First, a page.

Blanc's arrival came just days after Victoria Police chief commissioner Ken Lay described "vulgar and violent attitudes towards women" as a key cause of gender-based violence. Twenty-nine women were killed by the partners in Victoria in 2013.

Lay described Blanc's work as "deeply disturbing and offensive".

Feminist and writer Clementine Ford said she was most concerned that there was an audience eager to listen to Blanc's advice.

"It won't help them communicate with women. It doesn't encourage any kind of genuine connection between men and women. It only encourages objectification," she says.

The global protest against Blanc has now moved to Japan, where he is next due to appear.

Blanc has not commented, but one of his colleagues at dating company Real Social Dynamics has downplayed the incident, saying the controversy stems from one video being taken out of context.

"I think Julien's video was absolutely stupid," co-founder Owen Cook, who uses the name Tyler online, wrote on the company's web forums.  "It was totally out of context and he posted it to get shock, not realising the full outcome. I'm sorry about the video."


Army says topless barmaids incorrect

Is the army leadership a bunch of old maids?

A Queensland soldier was demoted for hiring topless barmaids at an Oktoberfest party only to have his rank reinstated, the Australian Defence Force has confirmed.

Four topless barmaids were hired for the party at the defence force's Townsville base, in direct defiance of the commanding officer of the 2nd Battalion, Royal Australian Regiment.

It is understood more than 100 personnel attended the event on September 26, at which a roast pig and about $6000 worth of alcohol was served at a venue known among troops as "the boozer".

"Prior to the event, both written and verbal orders were given directing that bar staff were to assist in the service of food and beverages only and were to remain fully clothed at all times," the Australian Defence Force said in a statement.

"It was reported to the chain of command that the member organising the event had disobeyed this order."

The commanding officer subsequently took action against the soldier, who was charged under the Defence Force Discipline Act.

The soldier, understood to be a corporal, was found guilty of breaching the commanding officer's orders, stripped of his rank and sentenced to 14 days' detention. However, the soldier lodged a petition against his conviction and demotion.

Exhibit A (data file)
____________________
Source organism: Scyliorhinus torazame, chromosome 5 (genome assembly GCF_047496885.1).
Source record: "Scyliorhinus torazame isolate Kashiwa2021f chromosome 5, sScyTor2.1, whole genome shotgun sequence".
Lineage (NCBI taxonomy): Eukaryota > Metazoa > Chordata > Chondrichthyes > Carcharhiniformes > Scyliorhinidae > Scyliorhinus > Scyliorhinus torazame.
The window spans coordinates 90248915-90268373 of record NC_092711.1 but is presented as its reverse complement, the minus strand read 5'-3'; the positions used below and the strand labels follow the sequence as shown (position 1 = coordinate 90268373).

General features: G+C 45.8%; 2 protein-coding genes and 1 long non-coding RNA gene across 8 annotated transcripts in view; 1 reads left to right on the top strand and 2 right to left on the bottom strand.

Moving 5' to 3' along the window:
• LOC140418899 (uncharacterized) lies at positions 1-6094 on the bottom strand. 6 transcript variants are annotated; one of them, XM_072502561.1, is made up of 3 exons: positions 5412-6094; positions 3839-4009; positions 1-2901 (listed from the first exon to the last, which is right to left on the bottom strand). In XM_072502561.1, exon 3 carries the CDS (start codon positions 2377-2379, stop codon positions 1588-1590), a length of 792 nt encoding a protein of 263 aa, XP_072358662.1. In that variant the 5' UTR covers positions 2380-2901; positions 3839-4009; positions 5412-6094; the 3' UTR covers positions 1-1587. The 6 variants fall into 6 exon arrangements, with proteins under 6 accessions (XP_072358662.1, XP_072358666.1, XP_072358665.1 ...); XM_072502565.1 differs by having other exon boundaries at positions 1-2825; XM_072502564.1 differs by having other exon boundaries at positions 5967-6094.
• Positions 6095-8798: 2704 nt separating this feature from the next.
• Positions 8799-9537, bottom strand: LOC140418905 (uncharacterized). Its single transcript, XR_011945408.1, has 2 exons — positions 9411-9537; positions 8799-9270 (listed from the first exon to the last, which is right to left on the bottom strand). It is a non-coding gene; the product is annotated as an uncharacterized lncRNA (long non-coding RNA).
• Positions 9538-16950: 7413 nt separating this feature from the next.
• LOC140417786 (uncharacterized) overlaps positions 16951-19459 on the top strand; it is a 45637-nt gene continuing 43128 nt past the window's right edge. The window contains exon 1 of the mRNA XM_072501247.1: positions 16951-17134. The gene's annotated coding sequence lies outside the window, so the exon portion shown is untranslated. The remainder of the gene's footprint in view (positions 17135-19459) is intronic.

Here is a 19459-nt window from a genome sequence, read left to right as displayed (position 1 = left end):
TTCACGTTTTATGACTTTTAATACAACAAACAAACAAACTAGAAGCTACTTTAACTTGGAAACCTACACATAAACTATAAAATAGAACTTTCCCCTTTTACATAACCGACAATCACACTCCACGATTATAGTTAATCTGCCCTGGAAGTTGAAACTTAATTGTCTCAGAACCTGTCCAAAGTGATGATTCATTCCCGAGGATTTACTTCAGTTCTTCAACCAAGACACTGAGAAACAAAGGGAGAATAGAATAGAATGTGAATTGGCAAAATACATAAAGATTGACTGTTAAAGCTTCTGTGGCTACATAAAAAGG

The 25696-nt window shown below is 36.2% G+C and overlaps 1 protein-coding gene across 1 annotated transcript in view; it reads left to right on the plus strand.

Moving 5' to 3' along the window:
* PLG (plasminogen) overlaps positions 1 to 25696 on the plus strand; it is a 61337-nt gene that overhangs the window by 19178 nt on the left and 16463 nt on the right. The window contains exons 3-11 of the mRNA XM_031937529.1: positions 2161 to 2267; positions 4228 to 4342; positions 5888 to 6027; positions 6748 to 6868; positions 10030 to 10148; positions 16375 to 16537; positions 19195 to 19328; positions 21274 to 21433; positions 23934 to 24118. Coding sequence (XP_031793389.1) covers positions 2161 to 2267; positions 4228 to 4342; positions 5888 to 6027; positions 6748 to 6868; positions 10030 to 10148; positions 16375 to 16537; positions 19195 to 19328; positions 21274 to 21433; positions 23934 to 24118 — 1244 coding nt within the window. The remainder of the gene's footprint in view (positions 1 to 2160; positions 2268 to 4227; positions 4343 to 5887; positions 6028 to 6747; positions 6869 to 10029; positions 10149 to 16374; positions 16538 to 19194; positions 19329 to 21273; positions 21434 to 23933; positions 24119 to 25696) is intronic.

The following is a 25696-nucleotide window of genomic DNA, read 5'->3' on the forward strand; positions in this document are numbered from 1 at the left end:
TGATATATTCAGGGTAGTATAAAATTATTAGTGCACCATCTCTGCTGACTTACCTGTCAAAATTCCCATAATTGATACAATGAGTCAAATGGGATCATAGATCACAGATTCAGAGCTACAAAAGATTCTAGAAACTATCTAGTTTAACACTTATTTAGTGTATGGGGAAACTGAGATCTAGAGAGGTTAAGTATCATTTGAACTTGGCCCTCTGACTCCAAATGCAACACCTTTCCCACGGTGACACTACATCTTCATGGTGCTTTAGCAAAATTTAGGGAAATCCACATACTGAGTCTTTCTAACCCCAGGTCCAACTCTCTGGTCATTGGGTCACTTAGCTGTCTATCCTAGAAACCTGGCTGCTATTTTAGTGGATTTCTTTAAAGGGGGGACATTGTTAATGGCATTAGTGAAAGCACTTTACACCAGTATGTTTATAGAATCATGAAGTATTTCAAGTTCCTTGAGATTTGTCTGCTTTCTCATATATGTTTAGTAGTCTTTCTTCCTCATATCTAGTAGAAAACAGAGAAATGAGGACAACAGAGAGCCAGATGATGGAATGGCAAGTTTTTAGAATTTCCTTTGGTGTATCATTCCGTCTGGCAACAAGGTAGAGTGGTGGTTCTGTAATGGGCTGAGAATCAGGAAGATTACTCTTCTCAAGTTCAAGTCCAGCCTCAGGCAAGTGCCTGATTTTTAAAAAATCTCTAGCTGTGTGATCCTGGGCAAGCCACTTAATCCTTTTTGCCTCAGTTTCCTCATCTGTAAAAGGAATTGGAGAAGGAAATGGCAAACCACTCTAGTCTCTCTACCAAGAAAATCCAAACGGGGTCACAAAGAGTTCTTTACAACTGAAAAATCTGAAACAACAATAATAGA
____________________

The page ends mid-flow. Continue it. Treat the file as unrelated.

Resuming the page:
As a result, the soldier's rank was reinstated and his conviction overturned.

The petition was reviewed and granted on the day it was received.

Earlier this year, complaints emerged about topless barmaids partying with special forces at a Defence Forces club in Perth.

Defence launched an inquiry in August to determine how the barmaids appeared at the Special Air Service (SAS)'s Gratwick Club, despite a ban being issued last year.

"Defence expects all members to act in a positive and professional manner which reflects the values and ethos of the Australian Defence Force," the statement said.

Last year, army chief David Morrison issued a stern warning to personnel after dozens of soldiers were linked to the distribution of an email denigrating women.

"I will be ruthless in ridding the army of people who cannot live up to its values," General Morrison said.


We need fossil fuels says Qld. Premier Newman

Queensland must transition away from its fossil fuel reliant economy, Premier Campbell Newman says.  But not yet.

He was responding to the United Nations report on climate change, which found the world must stop almost all greenhouse gas emissions through a phased elimination of fossil fuels by 2100 to avoid the worst impacts of climate change.

Mr Newman agreed that in "the longer term, Queensland has to move to a new type of economy".  "And I have said that before," he said.

"I mean, coal has been great for this state over many decades and coal will be very important for some decades to come. Gas as a transition fuel, is a cleaner fuel, and that is a great opportunity and that is why this government backs gas, because it is cleaner than coal.

"Those who say we can immediately change, I am afraid, are condemning people in China, and particularly in India, who live in poverty, are condemning them to that poverty."

The Queensland government has been an unapologetic supporter of mining projects and is relying on mines opening in the resource-rich Galilee Basin to turn around the state's economy.

The projects, particularly the Indian-owned Adani Carmichael mine, which once operational will become the biggest coal mine in the country, have faced fierce opposition from conservationist and environmental groups.

One Indian conservationist has brought legal action against the Carmichael mine in the Queensland courts on the basis of the damage it will bring Indian communities who live near its final destination. 

But Mr Newman said if India didn't take Queensland's coal, it would buy it from somewhere else.  "I think the point needs to be made that to take 1.3 billion people in India out of poverty is going to require significant energy and coal, particularly, is what they are after," he said.

"And if Queensland doesn't sell our cleaner coal, our low emissions coal to them, it will be acquired from other places where the coals have all sorts of nasties like sulphur in them and it will be burnt.

"They will improve a lot of their people and I think the opportunity for Queensland is to sell them a superior product as we then work here to try and transition our economy to a new type of economy in the future."

Adani is expected to begin work on its Galilee Basin projects next year.